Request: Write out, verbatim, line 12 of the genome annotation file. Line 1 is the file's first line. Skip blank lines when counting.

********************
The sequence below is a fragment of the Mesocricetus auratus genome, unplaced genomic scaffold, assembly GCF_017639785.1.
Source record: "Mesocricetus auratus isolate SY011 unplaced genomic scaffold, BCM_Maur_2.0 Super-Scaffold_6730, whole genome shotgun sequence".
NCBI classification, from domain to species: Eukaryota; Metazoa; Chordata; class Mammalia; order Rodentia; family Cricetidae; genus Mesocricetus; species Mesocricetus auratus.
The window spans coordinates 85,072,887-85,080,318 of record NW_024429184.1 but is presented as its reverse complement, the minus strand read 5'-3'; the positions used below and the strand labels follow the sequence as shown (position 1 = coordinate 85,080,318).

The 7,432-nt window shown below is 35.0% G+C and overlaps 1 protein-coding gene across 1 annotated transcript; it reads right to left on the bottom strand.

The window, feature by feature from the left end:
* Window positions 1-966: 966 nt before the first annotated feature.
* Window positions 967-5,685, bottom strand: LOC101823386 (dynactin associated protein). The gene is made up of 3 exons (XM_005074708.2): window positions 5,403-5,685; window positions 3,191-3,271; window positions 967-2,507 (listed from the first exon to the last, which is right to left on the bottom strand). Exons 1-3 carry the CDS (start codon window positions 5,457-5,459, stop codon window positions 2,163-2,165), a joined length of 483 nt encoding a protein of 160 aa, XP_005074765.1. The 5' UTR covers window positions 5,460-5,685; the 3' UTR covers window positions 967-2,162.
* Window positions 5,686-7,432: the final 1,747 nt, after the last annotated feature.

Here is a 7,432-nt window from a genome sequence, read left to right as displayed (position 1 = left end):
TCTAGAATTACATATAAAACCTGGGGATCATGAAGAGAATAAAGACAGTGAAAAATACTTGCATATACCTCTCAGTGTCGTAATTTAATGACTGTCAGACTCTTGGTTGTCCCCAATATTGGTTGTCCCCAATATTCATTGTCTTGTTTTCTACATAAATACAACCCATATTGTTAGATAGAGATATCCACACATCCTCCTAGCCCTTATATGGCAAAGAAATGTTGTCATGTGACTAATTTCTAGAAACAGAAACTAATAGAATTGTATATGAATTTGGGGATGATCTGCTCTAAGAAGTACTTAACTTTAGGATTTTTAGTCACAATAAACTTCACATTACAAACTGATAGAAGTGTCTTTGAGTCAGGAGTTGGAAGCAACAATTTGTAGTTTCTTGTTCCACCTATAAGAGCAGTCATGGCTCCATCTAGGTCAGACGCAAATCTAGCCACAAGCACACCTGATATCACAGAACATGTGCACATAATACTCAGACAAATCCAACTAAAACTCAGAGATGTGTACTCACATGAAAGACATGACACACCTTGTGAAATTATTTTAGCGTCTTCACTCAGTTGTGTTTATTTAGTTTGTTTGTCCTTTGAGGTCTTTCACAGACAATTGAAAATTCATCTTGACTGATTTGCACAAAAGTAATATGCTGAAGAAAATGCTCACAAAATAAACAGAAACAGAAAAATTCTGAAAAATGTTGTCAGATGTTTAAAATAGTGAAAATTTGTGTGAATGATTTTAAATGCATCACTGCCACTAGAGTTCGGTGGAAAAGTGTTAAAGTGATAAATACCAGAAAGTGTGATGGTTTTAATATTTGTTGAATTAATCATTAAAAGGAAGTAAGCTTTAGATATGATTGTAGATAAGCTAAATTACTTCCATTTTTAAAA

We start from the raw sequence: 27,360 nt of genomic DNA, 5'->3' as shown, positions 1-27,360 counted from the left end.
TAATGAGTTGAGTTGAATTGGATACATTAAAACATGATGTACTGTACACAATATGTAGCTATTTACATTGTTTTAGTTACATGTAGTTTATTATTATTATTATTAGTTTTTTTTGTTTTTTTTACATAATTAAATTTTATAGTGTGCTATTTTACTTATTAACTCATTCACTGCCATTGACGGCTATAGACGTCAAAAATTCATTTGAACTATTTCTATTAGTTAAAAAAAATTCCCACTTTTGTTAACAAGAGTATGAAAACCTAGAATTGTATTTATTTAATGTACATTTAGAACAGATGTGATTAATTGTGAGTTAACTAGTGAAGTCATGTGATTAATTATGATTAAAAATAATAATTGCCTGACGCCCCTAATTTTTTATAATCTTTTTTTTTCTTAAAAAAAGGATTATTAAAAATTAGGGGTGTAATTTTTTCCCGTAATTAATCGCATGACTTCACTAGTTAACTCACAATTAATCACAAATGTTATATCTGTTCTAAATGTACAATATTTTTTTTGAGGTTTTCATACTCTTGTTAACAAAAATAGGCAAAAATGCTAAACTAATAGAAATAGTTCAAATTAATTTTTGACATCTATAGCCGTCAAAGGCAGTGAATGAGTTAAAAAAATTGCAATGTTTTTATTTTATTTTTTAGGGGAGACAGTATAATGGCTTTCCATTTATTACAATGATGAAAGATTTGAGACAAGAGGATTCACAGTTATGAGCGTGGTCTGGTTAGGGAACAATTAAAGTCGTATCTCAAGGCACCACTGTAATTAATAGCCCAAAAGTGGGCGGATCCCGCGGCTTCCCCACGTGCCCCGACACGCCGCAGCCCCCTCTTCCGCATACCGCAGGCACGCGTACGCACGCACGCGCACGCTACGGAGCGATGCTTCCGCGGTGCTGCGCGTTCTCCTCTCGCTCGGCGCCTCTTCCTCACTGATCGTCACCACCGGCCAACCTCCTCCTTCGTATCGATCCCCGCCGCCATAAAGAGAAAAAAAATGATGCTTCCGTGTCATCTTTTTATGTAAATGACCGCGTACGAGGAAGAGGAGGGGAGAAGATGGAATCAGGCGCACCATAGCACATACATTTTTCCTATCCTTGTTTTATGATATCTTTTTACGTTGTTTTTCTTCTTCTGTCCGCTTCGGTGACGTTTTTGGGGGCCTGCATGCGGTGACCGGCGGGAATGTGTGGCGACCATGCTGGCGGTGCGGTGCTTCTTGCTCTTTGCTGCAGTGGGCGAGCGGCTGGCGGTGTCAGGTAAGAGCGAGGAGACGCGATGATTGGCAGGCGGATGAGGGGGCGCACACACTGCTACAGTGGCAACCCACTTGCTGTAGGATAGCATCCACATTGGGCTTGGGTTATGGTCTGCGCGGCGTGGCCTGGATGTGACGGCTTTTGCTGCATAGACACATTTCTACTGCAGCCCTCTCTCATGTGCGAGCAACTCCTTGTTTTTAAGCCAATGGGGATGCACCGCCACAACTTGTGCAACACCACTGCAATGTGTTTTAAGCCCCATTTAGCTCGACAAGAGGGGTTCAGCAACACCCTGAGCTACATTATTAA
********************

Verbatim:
We start from the raw sequence: 27,360 nt of genomic DNA, 5'->3' as shown, positions 1-27,360 counted from the left end.